Archive for the ‘voigtlander’ Category

I admit it, I’m getting older. I really don’t like carrying around this Canon gear any more. For the past few years I have been using some of the smaller cameras as my travel kit. Lately that has been the Sony A7R2, an incredible chunk of technology. While I have a couple of auto-focus lenses for this body (35/2.8 and the Zeiss 85/1.8 Batis), I have been taking smaller manual focus lenses to use instead of the auto-focus stuff. I can see a day when this is all I use, even for the active kids work
I do.
The difference is focus-peaking. I am getting almost everything in focus, shooting less (a good thing) and having a ton of fun in the process. I don’t even miss my Leica M9 any more.
Mostly I have been using the Voigtlander Heliar 75/1.8 and Nokton 50/1.5 glass. Both of these are crazy good lenses for the money. A pro friend A/B-ed the Heliar ($700) against the Summilux 75/1.4 ($4000) and couldn’t see the difference even when pixel peeping.
I am also using the somewhat more modern Zeiss Loxia 35/2, which is my favorite lens by far at the moment. This one talks to my A7R2, so I get full EXIF info, which I don’t get with the Voigtlander.
I even did a job only with the 50/1.5 and it was a success. I could photograph kids on the move with the lens wide open, and through the miracle of focus peaking, everything was pretty much sharp.
Of course the Canon 85/1.2 on a 5D MK3 is pretty special too, but that’s almost two kilos vs .875 kgs for the Sony + 50/1.5 combo.
The best part for me though is that shooting manual focus is more fun and more efficient. I realize I shoot completely differently with manual focus. With the Canon I will sort of hunt around to meter and focus, and the recompose at the end. With the Sony I compose first, while focusing at the same time. Metering is a piece of cake in AV mode, i just ride the Exposure Compensation dial. My pix are much more consistent in every way. And as I mentioned before, I shoot far less as I know I have the shot.
Here are a few recent samples.

Sony A7R2 & Voigtlander 75/1.8 Heliar

Sony A7R2 & Nokton 50/1.5

Sony A7R2 & Nokton 50/1.5

Sony A7R2 & Zeiss Loxia 35mm f2

Sony A7R2 & Loxia 35mm
Sony A7R2 & Loxia 35mm\

For Save the Children Laos (USA) 
Sony A7R2 & Heliar 75mm

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So, I did something I had never really considered doing, I bought a Leica. A lightly used M9. After snickering at the Leica-heads for years, I now am one. I did however avoid acquiring the subsequent Leica Lens Fever that can kill savings accounts.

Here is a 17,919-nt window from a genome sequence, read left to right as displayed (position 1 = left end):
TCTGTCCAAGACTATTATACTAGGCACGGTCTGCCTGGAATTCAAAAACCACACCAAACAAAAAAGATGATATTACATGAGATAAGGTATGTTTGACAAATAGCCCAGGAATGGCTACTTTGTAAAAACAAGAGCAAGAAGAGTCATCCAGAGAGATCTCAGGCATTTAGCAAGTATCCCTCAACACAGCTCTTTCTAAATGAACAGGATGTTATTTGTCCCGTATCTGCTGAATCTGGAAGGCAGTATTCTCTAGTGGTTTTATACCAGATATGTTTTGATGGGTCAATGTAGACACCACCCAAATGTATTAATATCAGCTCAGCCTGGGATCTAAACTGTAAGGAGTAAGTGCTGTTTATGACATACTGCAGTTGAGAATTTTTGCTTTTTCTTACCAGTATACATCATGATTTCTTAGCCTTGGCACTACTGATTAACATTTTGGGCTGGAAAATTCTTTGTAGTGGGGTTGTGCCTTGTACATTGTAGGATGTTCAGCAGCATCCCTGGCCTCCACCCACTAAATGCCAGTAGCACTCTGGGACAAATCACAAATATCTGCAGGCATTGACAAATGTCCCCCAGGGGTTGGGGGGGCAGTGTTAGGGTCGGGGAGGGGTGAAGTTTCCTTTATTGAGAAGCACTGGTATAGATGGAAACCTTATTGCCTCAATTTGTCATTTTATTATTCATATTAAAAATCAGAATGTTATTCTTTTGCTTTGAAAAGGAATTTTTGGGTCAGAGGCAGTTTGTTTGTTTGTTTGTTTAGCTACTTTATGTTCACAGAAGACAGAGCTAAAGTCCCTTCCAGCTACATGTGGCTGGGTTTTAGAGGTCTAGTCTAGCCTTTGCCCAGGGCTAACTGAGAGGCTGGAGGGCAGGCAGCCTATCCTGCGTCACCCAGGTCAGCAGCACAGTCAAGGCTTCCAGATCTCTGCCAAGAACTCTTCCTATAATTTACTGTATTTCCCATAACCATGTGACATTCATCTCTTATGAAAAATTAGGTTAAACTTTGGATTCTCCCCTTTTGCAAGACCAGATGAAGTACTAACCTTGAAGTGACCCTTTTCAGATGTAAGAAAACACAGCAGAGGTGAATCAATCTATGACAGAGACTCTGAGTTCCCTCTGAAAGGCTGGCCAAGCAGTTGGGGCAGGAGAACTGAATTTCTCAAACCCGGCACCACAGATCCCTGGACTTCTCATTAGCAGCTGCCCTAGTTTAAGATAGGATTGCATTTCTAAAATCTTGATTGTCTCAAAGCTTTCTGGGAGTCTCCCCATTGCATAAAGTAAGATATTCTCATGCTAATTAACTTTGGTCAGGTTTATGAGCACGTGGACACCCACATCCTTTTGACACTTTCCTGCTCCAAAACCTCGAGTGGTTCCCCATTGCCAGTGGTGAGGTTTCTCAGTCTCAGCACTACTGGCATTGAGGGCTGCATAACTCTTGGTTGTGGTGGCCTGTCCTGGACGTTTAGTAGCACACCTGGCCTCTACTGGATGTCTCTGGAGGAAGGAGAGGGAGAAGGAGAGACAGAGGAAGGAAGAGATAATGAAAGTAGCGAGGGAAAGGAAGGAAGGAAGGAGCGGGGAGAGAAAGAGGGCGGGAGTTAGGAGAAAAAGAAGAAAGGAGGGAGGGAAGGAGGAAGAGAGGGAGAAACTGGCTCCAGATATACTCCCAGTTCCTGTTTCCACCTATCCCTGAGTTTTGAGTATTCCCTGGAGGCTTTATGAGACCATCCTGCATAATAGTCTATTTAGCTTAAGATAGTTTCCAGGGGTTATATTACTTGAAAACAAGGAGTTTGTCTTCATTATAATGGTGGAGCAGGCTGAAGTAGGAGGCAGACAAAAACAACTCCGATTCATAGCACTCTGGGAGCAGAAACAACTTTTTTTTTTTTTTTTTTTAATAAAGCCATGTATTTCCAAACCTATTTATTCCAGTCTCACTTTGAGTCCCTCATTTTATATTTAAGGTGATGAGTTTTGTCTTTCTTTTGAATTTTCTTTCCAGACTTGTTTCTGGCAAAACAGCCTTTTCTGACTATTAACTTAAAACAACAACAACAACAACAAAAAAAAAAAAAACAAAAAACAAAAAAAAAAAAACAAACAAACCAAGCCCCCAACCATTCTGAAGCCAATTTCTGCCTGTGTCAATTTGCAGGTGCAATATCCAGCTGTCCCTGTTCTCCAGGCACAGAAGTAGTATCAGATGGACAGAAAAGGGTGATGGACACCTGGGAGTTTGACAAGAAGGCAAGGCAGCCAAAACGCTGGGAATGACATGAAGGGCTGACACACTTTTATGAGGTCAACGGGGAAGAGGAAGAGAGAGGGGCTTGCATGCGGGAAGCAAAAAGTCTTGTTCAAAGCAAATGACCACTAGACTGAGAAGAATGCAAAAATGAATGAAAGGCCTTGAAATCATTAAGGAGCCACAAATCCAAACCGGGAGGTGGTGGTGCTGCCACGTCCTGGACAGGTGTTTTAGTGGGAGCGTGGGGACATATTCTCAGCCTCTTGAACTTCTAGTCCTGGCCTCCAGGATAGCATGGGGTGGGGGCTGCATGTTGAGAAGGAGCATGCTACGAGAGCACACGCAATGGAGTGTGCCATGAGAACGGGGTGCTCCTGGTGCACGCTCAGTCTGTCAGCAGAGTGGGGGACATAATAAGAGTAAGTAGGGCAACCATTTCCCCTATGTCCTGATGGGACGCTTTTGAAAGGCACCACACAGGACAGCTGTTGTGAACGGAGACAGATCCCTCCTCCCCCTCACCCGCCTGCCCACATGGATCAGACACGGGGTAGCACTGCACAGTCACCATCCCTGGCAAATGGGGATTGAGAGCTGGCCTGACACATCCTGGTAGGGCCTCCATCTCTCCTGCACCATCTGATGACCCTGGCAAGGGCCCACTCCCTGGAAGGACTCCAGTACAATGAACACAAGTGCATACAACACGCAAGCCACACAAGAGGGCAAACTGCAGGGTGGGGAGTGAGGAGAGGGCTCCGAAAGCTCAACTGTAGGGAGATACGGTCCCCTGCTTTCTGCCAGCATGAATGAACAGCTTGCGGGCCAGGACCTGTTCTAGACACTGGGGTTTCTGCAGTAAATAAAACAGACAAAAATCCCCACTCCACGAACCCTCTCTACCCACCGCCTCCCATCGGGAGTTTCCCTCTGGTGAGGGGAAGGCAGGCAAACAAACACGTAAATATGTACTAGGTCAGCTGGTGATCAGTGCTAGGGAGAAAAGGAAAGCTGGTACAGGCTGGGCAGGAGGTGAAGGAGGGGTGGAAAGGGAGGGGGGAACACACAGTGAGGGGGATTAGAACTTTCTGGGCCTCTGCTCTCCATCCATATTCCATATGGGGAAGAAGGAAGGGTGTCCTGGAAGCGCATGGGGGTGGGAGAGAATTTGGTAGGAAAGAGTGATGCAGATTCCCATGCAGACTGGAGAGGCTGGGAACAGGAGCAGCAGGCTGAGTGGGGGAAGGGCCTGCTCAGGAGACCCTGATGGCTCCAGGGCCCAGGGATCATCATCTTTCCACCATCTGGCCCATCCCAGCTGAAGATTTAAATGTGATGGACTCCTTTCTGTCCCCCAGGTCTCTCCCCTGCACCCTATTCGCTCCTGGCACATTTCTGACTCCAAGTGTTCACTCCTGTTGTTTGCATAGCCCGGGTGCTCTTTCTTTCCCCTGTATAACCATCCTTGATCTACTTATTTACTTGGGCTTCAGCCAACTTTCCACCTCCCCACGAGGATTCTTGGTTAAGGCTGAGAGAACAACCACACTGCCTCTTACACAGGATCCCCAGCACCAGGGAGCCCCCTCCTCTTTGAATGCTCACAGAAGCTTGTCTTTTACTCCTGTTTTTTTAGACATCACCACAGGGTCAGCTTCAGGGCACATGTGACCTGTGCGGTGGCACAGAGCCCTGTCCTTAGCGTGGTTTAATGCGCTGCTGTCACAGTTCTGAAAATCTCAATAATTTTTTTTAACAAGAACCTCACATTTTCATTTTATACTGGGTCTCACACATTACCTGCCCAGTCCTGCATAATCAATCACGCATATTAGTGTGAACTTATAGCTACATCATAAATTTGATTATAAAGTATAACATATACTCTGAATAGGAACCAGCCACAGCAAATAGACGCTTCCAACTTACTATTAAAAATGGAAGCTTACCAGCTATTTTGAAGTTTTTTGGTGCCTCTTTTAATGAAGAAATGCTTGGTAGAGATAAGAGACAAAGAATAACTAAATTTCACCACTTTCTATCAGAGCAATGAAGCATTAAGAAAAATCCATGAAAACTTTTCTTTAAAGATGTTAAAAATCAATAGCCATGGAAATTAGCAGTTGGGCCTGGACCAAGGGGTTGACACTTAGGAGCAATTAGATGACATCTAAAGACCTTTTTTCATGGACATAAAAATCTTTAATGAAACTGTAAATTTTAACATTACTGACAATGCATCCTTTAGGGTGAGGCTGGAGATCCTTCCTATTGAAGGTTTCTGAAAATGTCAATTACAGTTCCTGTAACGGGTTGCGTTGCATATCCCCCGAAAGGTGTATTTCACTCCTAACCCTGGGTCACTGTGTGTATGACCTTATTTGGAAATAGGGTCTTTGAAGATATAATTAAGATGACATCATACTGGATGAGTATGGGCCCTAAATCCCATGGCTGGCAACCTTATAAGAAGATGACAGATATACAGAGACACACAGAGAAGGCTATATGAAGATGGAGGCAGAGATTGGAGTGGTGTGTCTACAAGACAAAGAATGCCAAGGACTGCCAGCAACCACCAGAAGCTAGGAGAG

Instead I bought a few very reasonably priced Voigtlander lenses. This glass comes in at around 20% of what similar Leica lenses would cost. Sure, Leica lenses are the best, but these Japanese lenses are just fine for my needs. Voila, my new travel kit.
To kick the tires on my modest little rangefinder package, I went off to India for a few weeks. For the first couple of weeks I wandered aimlessly around Calcutta, shooting portraits and drinking tea. Then I headed to Jodhpur, Rajasthan to take part in conducting a workshop on travel photography. This gave me plenty of time to find out what would and would not work with the rangefinder.
Obviously I love this camera. It’s amazing to use, it makes me slow down, and best of all, the files are beautiful. Warm and more ‘filmy’ than the Canon files I am used to. (It’s the CCD sensor I’m told.)
Here are a few samples of images I made with the Leica, and my cheapo Voigtlander lenses.
You can check out a larger gallery of these recent images on my FB page and my website.

Voigtlander 75 Heliar
Leica M9, Voigtlander 75 Heliar

Voigtlander 35 Color Skopar
Leica M9, 35 Color Skopar

Voigtlander 35 Color Skopar
Leica M9, 35 Color Skopar

Voigtlander 21mm Color Skopar
Kolkata, Leica M9, 21 Color Skopar

Voigtlander 35 Color Skopar
Kolkata Rickshaw, Leica M9

35 Color Skopar
Saraswati Puja, Kolkata, Leica M9, 35 Color Skopar

Jodhpur, Leica M9, 50 Nokton

Voigtlander 35 Color Skopar
Kolkata Rickshaw, Leica M9, 35 Color Skopar
Kolkata, 21 Color Skopar
Kolkata Rickshaw, Leica M9

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Last week I got my hands on the new Sony A7 here in Hong Kong, a week or so before it was released around the world. I’m not much of a gear-head, and haven’t actually bought anything new in years, but this camera is interesting. A full frame, 24 MP mirrorless machine. Advance notices were very positive, so I grabbed one on the active HK used market. (I don’t think it had even been used once.)
I just had a weekend to kick the tires a bit and check it out on a couple of jobs. I am using it with manual focus Voigtlander glass – 75/f1.8, 35/f2.5 & 21/f4. I hadn’t used a manual focus camera in years, as my main gig as a kids photographer requires quick and accurate focusing, as I tend to work at wide open apertures with fast Canon primes. (e.g. 85/f1.2 & 35/f1.4)
I was surprised to find focusing extremely easy with the ‘focus peaking’ method, even wide open. Sure, it’s not quite as fast, but almost. The major winner for me is the size and weight. The camera and 3 lenses feels like nothing, much less than some of the Canon lenses I use.
I am going to take it on the road this winter to do some travel photography, along with my Hasselblad Xpan film camera.
Here are a couple of quick samples from this weekend. I will be posting more in the near future.

Sony A7, Voigtlander Heliar 75/1.8

Sony A7, Voigtlander Heliar 75/1.8
Sony A7, Voigtlander Heliar 75/1.8

Sony A7
Sony A7, Voigtlander Heliar 75/1.8

Sony A7, Voigtlander Color-Skopar 35mm 2.5  

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